Ray Cisbani's junior golf camp is a little like summer school. There are lessons, physical fitness exercises, even tests — all in the humid heat of the dog days of summer. And that's the point of this four-day camp at the Links Golf Club.
"We have lots of fun, and the key with kids is to keep their attention," said Cisbani, who also offers individual lessons at the course and who is the men's golf coach at Saint Leo University. "They will have tests, for sure, but I want it to be fun or they won't want to be here. That's half the battle, I tell parents. If they don't want to be here, don't force them. Then they will look at it like school."
Kids ages 6-16 meet in the late afternoons and early evenings at Ray's Summer Camp, although most golf camps are in the early morning. Cisbani realizes, as do most professional golfers, that being physically fit helps the game just as much as hours at the range.
"We not only incorporate learning of the game, but other phases that are most definitely handy," Cisbani said. "We have fitness — exercising specifically for the golf swing — we have rules and etiquette, and there's always different shots we go over.
"We're not just always hitting a golf ball."
Rain or shine, the kids will hit the links because "the kids have to realize that (golfers) play in the rain. There's not exactly a rain delay like baseball," Cisbani says. Parents line up, sit in lawn chairs and watch as if it were the final round of a golf event. That's because Cisbani will incorporate skills competitions, similar to what a viewer sees on the Golf Channel show, The Big Break. He also teaches students how to hit shots left to right and vice versa. To include parent events more, he'll have the kids develop a golf swing for parents.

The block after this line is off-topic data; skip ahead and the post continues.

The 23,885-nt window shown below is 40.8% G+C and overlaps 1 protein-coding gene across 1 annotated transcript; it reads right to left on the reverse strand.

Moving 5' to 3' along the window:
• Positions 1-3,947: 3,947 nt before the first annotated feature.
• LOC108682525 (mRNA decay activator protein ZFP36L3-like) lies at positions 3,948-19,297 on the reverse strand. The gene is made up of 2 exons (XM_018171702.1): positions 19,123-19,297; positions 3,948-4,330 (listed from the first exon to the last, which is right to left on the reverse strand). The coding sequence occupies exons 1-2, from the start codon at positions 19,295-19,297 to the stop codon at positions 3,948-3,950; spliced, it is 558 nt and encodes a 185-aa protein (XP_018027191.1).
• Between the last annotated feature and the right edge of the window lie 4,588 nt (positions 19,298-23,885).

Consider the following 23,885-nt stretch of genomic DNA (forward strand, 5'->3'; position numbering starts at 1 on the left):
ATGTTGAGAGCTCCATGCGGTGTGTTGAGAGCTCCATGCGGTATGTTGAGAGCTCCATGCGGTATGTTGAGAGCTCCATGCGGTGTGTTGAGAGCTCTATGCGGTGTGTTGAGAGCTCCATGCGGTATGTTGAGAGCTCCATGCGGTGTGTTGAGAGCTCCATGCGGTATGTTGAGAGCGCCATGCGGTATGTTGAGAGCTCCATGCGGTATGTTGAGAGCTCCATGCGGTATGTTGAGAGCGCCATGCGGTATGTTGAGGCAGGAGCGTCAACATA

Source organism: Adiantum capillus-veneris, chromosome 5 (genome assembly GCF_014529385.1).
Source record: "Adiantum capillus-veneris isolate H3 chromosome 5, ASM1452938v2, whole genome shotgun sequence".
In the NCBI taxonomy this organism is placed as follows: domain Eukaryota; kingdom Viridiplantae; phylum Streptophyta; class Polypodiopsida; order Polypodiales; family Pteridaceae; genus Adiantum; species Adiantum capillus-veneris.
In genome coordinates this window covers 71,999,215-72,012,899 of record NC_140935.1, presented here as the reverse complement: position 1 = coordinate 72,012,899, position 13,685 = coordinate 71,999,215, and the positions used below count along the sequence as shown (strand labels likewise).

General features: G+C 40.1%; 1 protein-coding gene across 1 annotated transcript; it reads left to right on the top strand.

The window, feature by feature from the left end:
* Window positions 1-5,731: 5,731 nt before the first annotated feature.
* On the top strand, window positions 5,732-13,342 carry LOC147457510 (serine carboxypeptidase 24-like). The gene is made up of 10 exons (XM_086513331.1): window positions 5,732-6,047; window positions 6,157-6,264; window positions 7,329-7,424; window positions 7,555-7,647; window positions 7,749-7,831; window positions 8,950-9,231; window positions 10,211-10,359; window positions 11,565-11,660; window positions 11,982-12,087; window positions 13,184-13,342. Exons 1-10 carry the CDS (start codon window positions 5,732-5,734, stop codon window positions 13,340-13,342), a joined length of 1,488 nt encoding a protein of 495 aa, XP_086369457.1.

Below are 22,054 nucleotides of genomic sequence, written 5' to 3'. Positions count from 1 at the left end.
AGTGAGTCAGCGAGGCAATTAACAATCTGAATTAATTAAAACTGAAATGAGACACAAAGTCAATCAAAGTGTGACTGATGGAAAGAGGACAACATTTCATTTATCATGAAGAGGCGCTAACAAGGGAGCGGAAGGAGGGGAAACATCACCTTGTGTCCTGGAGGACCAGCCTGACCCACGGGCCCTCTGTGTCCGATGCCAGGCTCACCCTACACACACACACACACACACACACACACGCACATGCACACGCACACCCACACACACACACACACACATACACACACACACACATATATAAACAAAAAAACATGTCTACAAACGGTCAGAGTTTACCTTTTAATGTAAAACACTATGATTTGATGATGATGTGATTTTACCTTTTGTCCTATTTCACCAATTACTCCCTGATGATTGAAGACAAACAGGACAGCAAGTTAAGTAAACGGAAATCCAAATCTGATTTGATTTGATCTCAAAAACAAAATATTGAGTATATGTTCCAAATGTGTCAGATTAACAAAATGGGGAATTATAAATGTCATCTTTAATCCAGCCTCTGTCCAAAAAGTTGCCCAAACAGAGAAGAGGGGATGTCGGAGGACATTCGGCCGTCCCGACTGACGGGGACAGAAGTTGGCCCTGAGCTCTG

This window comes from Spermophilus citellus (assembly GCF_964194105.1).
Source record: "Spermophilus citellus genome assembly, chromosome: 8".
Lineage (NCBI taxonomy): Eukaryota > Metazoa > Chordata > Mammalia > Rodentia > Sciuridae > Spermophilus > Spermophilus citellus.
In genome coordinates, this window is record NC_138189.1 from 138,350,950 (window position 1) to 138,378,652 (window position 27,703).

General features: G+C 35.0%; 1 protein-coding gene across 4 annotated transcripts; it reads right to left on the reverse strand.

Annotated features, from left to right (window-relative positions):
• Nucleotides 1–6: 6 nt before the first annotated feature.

"Kids love to feel like they're teaching their parents something," said Cisbani, who has been teaching junior golf since 1985. "I've been doing that for years."
At the end of the week, the kids will play in a nine-hole golf tournament.
However, they have to have been paying attention or they probably won't pass Cisbani's random pop quizzes or the written test, either.
"For the younger players, it's basically letting them know there are six basic fundamentals to the golf swing," Cisbani said. "And I always like to quiz them to make sure they are paying attention to what I say, but it also lets me know they are picking things up."
Camper Brooke Deal is picking things up. The 13-year-old has been golfing only about eight months, but was more absorbent than a sponge when it came to picking up Cisbani's lessons.
"I think it's a lot of fun, but I really want to improve," Brooke said. "My short game can improve a lot, and I like that we have to exercise at this camp. Others might not like it, but I do."
Cisbani has experienced players, too, such as Isaac Schaefer, 17, who plays at Mitchell High. Schaefer has been taking lessons for about five years and hasn't missed one of the camps.
"There's more things set up than other camps," Schaefer said. "There's more lessons at each part of the camp than at other (camps), so I know I will learn more. What he does is put in a lot of shots you might not usually see, which is great because then you know what to do if you have that shot."
That's why Cisbani wants the kids to learn golf. This isn't just a way to kill time.
"It's not just hitting (the golf ball) and a bunch of swings and it's not just baby-sitting," Cisbani said. "They come to learn. We want them to learn the game."
Community sports editor Mike Camunas can be reached at firstname.lastname@example.org or (352) 544-1771.